Marketing Takeaway

Investigate the privacy policies of any new technology you engage in and update your privacy policies accordingly.  Make sure your privacy policies are up to date and easily accessible for your consumers.

3. Should you spend marketing budget on advertising or repurpose your pricing models toward coupons?

As Jim from BuyWithMe astutely observed, every type of retailer uses offers to draw traffic and sales in to their site. This includes the “every-day-low-price” Wal-Marts of the world and the “high-low” luxury retailers of High Street. Offers and coupons drive traffic and sales, period, the whole panel agreed.

In the couponing world of social commerce, shopping cart software, and digital couponing services, the big winners will be those who can offer scale for merchants and deep analytics tracking for deals sold. Coupons without tracking and a business without scale are worthless, agreed nearly everyone on today’s panel.

Marketing Takeaway

Thinking of spending your marketing budget on advertising or outbound methods? Consider repurposing your budget to an inbound, offer-based marketing strategy on your own site.  

3. Is your store ready for cutting-edge payment technology?

Mobile commerce solves a real pain for consumers by providing easy access to price comparison and multiple store shopping options.  However, access to price comparison and shopping options has created a pricing war between retailers and essentially lowered profits and ROI for many large retailers.   This pricing war has created opportunities for businesses to address the pain created. 

Andrew Paradise, CEO and Founder of AisleBuyer , spoke about his business that attempts to address the pain of an emerging pricing war between online and offline channels.  His business allows consumers to:

1.   Scan barcodes of products in-store

2.   Pay for the items with their mobile device

3.   Show the receipt to an attendant of the store and walk out without connecting with an actual cashier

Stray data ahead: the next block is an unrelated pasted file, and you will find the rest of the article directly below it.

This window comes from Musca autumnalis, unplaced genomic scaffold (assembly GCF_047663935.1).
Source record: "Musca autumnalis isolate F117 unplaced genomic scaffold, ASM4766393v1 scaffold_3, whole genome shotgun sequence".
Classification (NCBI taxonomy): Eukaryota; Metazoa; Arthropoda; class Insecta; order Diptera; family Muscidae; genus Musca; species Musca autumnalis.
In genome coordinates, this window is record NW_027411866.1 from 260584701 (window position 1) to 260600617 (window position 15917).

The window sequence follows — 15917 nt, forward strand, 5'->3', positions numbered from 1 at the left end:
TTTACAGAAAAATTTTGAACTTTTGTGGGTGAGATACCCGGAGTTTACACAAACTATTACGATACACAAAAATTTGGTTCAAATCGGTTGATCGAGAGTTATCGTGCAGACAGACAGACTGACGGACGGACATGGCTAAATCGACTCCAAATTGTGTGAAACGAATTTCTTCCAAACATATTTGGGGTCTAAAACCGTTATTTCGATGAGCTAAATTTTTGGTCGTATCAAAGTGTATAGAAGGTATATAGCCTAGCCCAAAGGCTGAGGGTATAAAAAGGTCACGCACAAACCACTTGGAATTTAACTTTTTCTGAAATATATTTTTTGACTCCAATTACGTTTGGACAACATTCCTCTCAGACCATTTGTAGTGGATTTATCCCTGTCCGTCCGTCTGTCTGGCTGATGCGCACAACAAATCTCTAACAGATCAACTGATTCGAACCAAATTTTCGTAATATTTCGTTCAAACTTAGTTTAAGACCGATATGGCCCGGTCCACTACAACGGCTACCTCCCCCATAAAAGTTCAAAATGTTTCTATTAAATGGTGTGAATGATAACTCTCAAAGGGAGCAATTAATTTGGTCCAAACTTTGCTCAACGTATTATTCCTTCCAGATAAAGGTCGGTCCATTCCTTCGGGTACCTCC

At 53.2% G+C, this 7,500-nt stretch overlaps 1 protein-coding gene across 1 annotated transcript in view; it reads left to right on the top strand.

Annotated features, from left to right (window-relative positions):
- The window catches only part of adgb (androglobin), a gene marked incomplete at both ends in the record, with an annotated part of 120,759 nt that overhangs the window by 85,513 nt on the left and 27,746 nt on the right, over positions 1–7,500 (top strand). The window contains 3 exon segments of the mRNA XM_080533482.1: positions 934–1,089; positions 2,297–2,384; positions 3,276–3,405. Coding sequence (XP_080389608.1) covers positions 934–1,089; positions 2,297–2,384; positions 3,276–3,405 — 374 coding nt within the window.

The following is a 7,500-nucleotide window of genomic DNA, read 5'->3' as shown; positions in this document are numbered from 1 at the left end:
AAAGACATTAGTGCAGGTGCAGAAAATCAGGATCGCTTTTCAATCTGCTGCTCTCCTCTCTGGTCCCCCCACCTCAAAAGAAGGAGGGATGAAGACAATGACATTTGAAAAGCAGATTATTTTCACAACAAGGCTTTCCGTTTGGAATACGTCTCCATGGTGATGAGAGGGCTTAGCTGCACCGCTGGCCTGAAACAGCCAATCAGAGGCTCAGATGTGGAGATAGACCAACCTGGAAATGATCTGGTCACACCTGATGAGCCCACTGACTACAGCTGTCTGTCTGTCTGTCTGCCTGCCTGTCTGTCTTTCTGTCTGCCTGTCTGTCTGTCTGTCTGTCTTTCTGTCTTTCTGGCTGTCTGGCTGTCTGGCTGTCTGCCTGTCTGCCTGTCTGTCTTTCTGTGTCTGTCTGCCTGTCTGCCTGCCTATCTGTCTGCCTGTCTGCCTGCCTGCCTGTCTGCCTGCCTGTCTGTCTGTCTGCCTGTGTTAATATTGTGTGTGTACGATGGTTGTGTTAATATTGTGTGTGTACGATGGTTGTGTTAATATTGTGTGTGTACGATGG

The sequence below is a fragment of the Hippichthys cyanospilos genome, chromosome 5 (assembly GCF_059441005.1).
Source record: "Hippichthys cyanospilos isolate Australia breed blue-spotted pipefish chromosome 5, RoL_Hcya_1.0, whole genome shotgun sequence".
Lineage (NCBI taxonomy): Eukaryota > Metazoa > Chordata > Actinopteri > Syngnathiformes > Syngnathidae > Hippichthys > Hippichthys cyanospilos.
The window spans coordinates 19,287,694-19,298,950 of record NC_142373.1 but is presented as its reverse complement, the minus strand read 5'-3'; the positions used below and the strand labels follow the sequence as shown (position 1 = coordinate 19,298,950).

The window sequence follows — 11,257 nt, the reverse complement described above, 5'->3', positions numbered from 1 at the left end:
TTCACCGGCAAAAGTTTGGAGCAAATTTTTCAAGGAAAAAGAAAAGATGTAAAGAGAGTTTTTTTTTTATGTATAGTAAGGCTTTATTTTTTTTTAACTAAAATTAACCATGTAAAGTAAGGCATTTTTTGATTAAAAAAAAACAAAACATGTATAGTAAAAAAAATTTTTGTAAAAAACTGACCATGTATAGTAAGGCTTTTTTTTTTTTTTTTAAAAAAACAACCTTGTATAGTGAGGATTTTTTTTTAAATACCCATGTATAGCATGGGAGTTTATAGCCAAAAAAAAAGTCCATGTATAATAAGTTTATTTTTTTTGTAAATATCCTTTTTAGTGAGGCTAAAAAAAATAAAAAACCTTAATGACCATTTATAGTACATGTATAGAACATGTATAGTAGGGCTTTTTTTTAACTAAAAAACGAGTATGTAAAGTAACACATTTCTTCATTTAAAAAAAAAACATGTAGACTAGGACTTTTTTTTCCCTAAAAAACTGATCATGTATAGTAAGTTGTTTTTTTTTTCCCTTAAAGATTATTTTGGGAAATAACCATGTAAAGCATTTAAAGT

Andrew is hopeful to attract retailers of all sizes to his mobile commerce platform, and is banking on the continued prevalence of the mobile phone with consumers. As consumers, the audience reacted favorably to this idea and the prospect of skipping long checkout lines.

However, Dustin and Mike, retail managers for CVS.com and Newbury Comics, respectively, voiced a strong preference to wait for a clear leader in mobile commerce before their companies are ready to adopt a method for in-store mobile purchases. They are hesitant to adopt m-commerce technologies without significant proof that it will significantly move the revenue needle.   New technologies such as AisleBuyer are great for small to medium size business, but tough to adopt for large retailers because of the additional internal resourcing and training needed to execute the new technology.

Marketing Takeaway

Consumers will be searching on their mobile device for products. Smaller retailers have an opportunity to take advantage of new technologies and optimize stores for mobile browsing and buying. Live on the bleeding edge of m-commerce technologies if they will move the ROI needle for your company.

Which of these issues do you think is most important?


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Originally published Feb 11, 2011 1:00:00 PM, updated February 01 2017

Topics:

Ecommerce